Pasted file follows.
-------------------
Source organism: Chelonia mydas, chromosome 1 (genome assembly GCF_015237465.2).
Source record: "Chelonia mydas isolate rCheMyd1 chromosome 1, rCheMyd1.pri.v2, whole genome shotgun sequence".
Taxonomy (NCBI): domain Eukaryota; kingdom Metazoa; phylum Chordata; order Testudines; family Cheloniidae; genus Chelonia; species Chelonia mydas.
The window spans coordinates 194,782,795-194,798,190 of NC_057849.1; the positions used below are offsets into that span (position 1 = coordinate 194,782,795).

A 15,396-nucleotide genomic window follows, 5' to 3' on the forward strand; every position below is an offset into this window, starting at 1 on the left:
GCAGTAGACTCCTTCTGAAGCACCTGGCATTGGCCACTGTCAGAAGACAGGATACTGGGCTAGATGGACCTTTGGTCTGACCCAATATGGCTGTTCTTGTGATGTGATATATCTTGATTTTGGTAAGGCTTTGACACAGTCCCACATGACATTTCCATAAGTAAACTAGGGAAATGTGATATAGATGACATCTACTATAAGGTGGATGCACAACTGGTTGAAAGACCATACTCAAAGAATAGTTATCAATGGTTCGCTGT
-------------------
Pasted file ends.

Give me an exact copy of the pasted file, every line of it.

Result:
Source organism: Chelonia mydas, chromosome 1 (genome assembly GCF_015237465.2).
Source record: "Chelonia mydas isolate rCheMyd1 chromosome 1, rCheMyd1.pri.v2, whole genome shotgun sequence".
Taxonomy (NCBI): domain Eukaryota; kingdom Metazoa; phylum Chordata; order Testudines; family Cheloniidae; genus Chelonia; species Chelonia mydas.
The window spans coordinates 194,782,795-194,798,190 of NC_057849.1; the positions used below are offsets into that span (position 1 = coordinate 194,782,795).

A 15,396-nucleotide genomic window follows, 5' to 3' on the forward strand; every position below is an offset into this window, starting at 1 on the left:
GCAGTAGACTCCTTCTGAAGCACCTGGCATTGGCCACTGTCAGAAGACAGGATACTGGGCTAGATGGACCTTTGGTCTGACCCAATATGGCTGTTCTTGTGATGTGATATATCTTGATTTTGGTAAGGCTTTGACACAGTCCCACATGACATTTCCATAAGTAAACTAGGGAAATGTGATATAGATGACATCTACTATAAGGTGGATGCACAACTGGTTGAAAGACCATACTCAAAGAATAGTTATCAATGGTTCGCTGT